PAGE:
But yes when it doesn’t just naturally come to me I look up words (or grammar) and try to understand it. If you’re looking up a lot of words, you could try srsing more vocab. People generally say N1 requires 10000 words and I’ll tell you with only 10000 words you’ll still have plenty of words you don’t know in a medium difficulty novel.


(Disclaimer: I definitely don’t think I’m N1 level, especially if you count listening… but I’m happy with my reading habit and the comprehension growth I’ve gotten from it, and feel gratified someone linked a post I made)

The main solution for me higher-level-wise was making looking things up easier and quicker so it feels like less of a big deal.
The dictionary I use (Takoboto) is on my phone, so I can use it the same with literally any source, and I end up looking up a ton of words, that get put into word lists that eventually get exported to anki once I’ve looked them up at least twice (or just like the word).
Because using the app is so in-grained in my muscle memory at this point, it feels a little less like a jolt out of the world of the sentence and a little more like a ghost whispering a meaning in my ear… (I guess? That simile got weird…) and because it will eventually wind up in the anki hopper I don’t have to worry about it at all past that in the moment.

That strategy though muddies the waters JLPT-wise since I’m genuinely not sure how much I rely on quickly looking things up, and I’m probably overreaching my “natural” grasp to some extent.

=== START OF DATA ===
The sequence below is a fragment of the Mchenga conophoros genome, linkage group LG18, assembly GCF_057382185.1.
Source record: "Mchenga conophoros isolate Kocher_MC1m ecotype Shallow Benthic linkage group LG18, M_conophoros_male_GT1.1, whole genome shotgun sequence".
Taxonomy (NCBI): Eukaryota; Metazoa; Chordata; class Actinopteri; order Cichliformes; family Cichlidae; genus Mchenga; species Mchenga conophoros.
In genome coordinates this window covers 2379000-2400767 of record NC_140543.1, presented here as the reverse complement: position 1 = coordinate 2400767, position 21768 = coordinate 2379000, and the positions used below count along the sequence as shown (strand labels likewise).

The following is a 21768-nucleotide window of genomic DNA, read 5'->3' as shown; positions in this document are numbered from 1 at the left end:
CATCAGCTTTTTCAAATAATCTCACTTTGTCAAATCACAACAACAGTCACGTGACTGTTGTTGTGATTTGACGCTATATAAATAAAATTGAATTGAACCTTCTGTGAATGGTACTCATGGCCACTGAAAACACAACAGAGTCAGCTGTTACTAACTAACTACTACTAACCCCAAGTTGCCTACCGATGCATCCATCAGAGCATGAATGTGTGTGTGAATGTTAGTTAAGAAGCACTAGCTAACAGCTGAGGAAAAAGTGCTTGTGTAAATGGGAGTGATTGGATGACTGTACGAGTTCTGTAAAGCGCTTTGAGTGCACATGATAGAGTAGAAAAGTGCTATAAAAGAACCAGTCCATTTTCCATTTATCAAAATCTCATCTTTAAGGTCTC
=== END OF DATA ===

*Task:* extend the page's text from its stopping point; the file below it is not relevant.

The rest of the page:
But I don’t worry about that too much because with the SRS I can feel stuff (slowly) getting in-grained over time and amount of look ups (slowly) decreasing even over the course of a single book.

Otherwise, like others have said, I think the best thing is just reading more, and especially reading more sources that aren’t study books.
Some especially useful sources for me ended up being video games. Long RPGs and visual novels (I’m thinking particularly of Yakuza 7 and 428: Shibuya Scramble) did a lot for me to not be intimidated by huge walls of text and break out of like, “I need to pause and dissect this reading sample” mode to “I can scan this in one go and move on.” The interactivity + still being incredibly wordy helped a lot for that.
But novels and really any non-specifically-made-for-practice source would definitely help with that as well.

Not sure how helpful that is, since really I’m right along there with (or behind) you! But good luck!